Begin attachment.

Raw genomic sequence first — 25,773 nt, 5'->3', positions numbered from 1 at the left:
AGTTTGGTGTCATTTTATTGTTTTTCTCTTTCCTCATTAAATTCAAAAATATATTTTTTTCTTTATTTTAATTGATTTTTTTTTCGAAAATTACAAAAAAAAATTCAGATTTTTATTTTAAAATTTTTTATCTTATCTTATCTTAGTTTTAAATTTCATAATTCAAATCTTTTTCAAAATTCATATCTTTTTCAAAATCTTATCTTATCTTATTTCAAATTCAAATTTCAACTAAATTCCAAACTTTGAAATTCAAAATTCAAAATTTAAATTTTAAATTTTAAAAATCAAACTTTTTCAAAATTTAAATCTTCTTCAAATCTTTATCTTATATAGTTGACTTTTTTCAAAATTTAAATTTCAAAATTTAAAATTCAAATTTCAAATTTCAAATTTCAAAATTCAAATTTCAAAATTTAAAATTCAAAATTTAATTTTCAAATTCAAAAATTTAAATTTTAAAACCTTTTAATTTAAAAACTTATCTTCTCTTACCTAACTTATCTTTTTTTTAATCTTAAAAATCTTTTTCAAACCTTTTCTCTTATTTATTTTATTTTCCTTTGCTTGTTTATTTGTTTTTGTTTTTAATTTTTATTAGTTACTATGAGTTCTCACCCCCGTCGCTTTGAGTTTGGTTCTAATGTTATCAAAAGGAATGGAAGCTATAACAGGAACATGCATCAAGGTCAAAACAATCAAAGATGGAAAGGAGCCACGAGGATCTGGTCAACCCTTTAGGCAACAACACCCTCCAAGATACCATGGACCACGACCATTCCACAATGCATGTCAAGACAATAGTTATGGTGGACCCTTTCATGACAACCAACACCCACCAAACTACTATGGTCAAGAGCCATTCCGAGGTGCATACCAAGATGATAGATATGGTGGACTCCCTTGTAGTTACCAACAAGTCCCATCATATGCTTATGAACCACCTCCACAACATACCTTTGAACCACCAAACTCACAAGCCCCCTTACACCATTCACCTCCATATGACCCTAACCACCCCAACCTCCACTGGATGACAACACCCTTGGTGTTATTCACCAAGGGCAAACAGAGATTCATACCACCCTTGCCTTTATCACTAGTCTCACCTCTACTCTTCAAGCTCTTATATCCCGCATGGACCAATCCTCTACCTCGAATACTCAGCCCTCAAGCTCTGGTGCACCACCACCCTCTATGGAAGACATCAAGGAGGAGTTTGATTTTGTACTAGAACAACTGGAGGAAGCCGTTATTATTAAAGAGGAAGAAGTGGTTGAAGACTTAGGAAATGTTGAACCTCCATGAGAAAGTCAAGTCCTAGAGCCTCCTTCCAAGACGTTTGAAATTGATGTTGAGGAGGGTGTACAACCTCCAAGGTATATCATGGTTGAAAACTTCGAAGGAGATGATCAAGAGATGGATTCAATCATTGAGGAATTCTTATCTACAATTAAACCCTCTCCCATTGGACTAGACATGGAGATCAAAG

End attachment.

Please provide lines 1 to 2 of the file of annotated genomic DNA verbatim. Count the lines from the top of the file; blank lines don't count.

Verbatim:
Raw genomic sequence first — 25,773 nt, 5'->3', positions numbered from 1 at the left:
AGTTTGGTGTCATTTTATTGTTTTTCTCTTTCCTCATTAAATTCAAAAATATATTTTTTTCTTTATTTTAATTGATTTTTTTTTCGAAAATTACAAAAAAAAATTCAGATTTTTATTTTAAAATTTTTTATCTTATCTTATCTTAGTTTTAAATTTCATAATTCAAATCTTTTTCAAAATTCATATCTTTTTCAAAATCTTATCTTATCTTATTTCAAATTCAAATTTCAACTAAATTCCAAACTTTGAAATTCAAAATTCAAAATTTAAATTTTAAATTTTAAAAATCAAACTTTTTCAAAATTTAAATCTTCTTCAAATCTTTATCTTATATAGTTGACTTTTTTCAAAATTTAAATTTCAAAATTTAAAATTCAAATTTCAAATTTCAAATTTCAAAATTCAAATTTCAAAATTTAAAATTCAAAATTTAATTTTCAAATTCAAAAATTTAAATTTTAAAACCTTTTAATTTAAAAACTTATCTTCTCTTACCTAACTTATCTTTTTTTTAATCTTAAAAATCTTTTTCAAACCTTTTCTCTTATTTATTTTATTTTCCTTTGCTTGTTTATTTGTTTTTGTTTTTAATTTTTATTAGTTACTATGAGTTCTCACCCCCGTCGCTTTGAGTTTGGTTCTAATGTTATCAAAAGGAATGGAAGCTATAACAGGAACATGCATCAAGGTCAAAACAATCAAAGATGGAAAGGAGCCACGAGGATCTGGTCAACCCTTTAGGCAACAACACCCTCCAAGATACCATGGACCACGACCATTCCACAATGCATGTCAAGACAATAGTTATGGTGGACCCTTTCATGACAACCAACACCCACCAAACTACTATGGTCAAGAGCCATTCCGAGGTGCATACCAAGATGATAGATATGGTGGACTCCCTTGTAGTTACCAACAAGTCCCATCATATGCTTATGAACCACCTCCACAACATACCTTTGAACCACCAAACTCACAAGCCCCCTTACACCATTCACCTCCATATGACCCTAACCACCCCAACCTCCACTGGATGACAACACCCTTGGTGTTATTCACCAAGGGCAAACAGAGATTCATACCACCCTTGCCTTTATCACTAGTCTCACCTCTACTCTTCAAGCTCTTATATCCCGCATGGACCAATCCTCTACCTCGAATACTCAGCCCTCAAGCTCTGGTGCACCACCACCCTCTATGGAAGACATCAAGGAGGAGTTTGATTTTGTACTAGAACAACTGGAGGAAGCCGTTATTATTAAAGAGGAAGAAGTGGTTGAAGACTTAGGAAATGTTGAACCTCCATGAGAAAGTCAAGTCCTAGAGCCTCCTTCCAAGACGTTTGAAATTGATGTTGAGGAGGGTGTACAACCTCCAAGGTATATCATGGTTGAAAACTTCGAAGGAGATGATCAAGAGATGGATTCAATCATTGAGGAATTCTTATCTACAATTAAACCCTCTCCCATTGGACTAGACATGGAGATCAAAG